Retired Co. Randy Larsen, USAF was featured this morning on C-Span 2 discussing his book, Our Own Worst Enemy. He is a refreshing speaker given his career in the military and he is candid.
His hypothesis is that we may not be able to stop a terrorist attack but we ought to be prepared to act subsequently. He isn't sure that we Americans are prepared to act and that we rely too heavily on the government to do that for us. He loves the line, 'Form a posse!'
It seems a sheriff of a large Texas county with but 20,000 inhabitants was asked, shortly after 9-11, how he would be able to react to a disaster in his county with only 8 deputes. "Form a posse!" he said.
Larsen said, "Since 9/11, the administration and Congress have spent too much time thinking at a tactical level, and too often technology has driven their strategy. No one doubts their good intentions, but this is a backward approach. Wasting money with good intentions make us no more secure."
Larsen is most worried about a biological attack, specifically anthrax, and wonders how the citizens will respond in the aftermath. In an editorial in the Washington Post back in 2005 Larson said, "Defense against bioterrorism presents a completely different challenge. The biotechnology revolution has made it virtually impossible to prevent terrorists from producing biological weapons and bringing them into the United States. The top priority for biodefense must be early detection, rapid response and recovery."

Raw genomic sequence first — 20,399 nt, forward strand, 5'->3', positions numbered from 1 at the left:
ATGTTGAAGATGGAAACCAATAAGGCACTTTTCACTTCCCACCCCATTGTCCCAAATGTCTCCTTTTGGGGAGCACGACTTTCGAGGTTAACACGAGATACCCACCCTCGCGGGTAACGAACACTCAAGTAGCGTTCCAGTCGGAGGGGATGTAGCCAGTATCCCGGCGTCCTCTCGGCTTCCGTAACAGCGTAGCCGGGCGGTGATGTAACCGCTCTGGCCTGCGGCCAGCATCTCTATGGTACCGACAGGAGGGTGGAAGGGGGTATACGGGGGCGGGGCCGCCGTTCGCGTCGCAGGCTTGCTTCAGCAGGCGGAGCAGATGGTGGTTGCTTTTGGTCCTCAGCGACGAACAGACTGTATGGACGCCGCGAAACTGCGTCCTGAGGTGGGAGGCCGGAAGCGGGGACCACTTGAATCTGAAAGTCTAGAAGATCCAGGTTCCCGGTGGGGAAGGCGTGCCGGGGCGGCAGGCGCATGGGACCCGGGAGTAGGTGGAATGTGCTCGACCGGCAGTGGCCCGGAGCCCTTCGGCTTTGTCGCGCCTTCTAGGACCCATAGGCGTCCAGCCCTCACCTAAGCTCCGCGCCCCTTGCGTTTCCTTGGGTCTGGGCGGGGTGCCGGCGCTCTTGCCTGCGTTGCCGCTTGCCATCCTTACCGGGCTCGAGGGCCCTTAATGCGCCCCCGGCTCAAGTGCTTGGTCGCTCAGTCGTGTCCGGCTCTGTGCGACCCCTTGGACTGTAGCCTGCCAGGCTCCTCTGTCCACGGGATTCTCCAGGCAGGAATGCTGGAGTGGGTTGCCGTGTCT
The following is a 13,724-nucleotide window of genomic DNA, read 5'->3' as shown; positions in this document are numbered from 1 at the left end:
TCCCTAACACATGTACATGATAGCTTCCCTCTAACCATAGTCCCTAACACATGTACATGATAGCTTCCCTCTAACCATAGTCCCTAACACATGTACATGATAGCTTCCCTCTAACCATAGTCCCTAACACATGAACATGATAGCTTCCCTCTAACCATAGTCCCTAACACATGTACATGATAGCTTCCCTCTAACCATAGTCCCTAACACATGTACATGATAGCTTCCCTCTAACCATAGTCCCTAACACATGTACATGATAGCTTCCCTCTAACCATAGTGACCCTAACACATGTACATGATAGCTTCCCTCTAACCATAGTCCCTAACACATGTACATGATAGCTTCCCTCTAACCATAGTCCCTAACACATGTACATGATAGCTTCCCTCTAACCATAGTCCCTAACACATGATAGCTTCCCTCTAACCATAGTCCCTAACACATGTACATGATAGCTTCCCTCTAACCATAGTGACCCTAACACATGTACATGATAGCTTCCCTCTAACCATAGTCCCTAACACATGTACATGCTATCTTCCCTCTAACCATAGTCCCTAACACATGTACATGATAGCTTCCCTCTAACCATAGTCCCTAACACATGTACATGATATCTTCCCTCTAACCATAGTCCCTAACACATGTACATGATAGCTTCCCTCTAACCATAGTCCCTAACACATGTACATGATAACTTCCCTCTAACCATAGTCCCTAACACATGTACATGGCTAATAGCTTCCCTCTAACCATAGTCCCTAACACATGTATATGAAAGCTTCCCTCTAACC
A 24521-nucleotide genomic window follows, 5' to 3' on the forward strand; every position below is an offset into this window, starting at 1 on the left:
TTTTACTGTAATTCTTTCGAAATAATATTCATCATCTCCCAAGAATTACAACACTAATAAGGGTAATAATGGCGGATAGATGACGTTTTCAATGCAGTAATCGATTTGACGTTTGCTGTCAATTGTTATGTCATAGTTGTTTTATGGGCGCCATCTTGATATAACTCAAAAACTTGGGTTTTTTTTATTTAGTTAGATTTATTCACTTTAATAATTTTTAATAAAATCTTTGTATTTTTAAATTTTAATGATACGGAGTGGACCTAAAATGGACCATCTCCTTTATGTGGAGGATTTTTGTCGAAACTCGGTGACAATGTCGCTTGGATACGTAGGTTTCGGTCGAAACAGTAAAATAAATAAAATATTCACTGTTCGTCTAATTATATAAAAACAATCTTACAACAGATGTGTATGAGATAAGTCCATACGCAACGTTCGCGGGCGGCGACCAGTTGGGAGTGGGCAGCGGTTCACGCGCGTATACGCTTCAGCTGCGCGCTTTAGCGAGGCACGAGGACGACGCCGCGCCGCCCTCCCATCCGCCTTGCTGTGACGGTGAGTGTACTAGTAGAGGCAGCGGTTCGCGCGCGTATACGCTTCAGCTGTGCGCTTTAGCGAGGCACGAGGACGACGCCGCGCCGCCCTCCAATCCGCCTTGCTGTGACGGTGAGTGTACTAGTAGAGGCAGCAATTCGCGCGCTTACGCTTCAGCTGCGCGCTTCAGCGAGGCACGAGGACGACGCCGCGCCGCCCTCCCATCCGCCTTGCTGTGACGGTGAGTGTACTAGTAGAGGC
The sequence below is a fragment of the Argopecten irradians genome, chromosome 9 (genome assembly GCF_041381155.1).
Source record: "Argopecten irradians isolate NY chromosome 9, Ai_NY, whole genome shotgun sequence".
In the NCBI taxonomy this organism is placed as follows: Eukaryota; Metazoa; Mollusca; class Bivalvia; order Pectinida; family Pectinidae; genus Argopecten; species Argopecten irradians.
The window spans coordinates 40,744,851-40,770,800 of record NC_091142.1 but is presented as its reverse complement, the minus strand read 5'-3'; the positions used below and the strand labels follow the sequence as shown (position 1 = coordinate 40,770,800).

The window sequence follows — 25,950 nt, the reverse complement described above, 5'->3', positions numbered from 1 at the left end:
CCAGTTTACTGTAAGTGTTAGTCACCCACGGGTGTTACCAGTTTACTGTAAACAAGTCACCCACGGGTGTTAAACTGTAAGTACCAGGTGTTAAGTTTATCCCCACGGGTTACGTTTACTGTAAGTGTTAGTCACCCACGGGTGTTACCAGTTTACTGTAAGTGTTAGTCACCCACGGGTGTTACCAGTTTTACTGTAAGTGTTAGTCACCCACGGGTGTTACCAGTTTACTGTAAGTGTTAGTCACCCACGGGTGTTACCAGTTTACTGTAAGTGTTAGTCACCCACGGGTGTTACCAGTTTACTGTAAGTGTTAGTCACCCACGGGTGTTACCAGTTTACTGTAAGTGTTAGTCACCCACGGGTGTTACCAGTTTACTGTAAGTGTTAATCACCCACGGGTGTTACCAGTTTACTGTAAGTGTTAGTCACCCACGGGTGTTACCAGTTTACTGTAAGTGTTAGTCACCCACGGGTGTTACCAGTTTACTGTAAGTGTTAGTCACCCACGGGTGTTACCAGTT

He believes that there needs to be a single person in charge of biodefense. I cannot verify that there is one. The Homeland Security website gives no information on that, but a link takes one to FEMA and, five links after that, this information on bioterror:
After a Biological Attack In some situations, such as the case of the anthrax letters sent in 2001, people may be alerted to potential exposure. If this is the case, pay close attention to all official warnings and instructions on how to proceed. The delivery of medical services for a biological event may be handled differently to respond to increased demand. The basic public health procedures and medical protocols for handling exposure to biological agents are the same as for any infectious disease. It is important for you to pay attention to official instructions via radio, television, and emergency alert systems.
When I was in grade school back in the 40's and 50's we had regular A-bomb drills just in case. Of course, they were essentially worthless, but at least we were aware that there was some plan, albeit dumb. What's Toledo's plan for a bioterrorist attack? Ohio's plan?
Surely we all could 'posse up' but shouldn't we know the drill?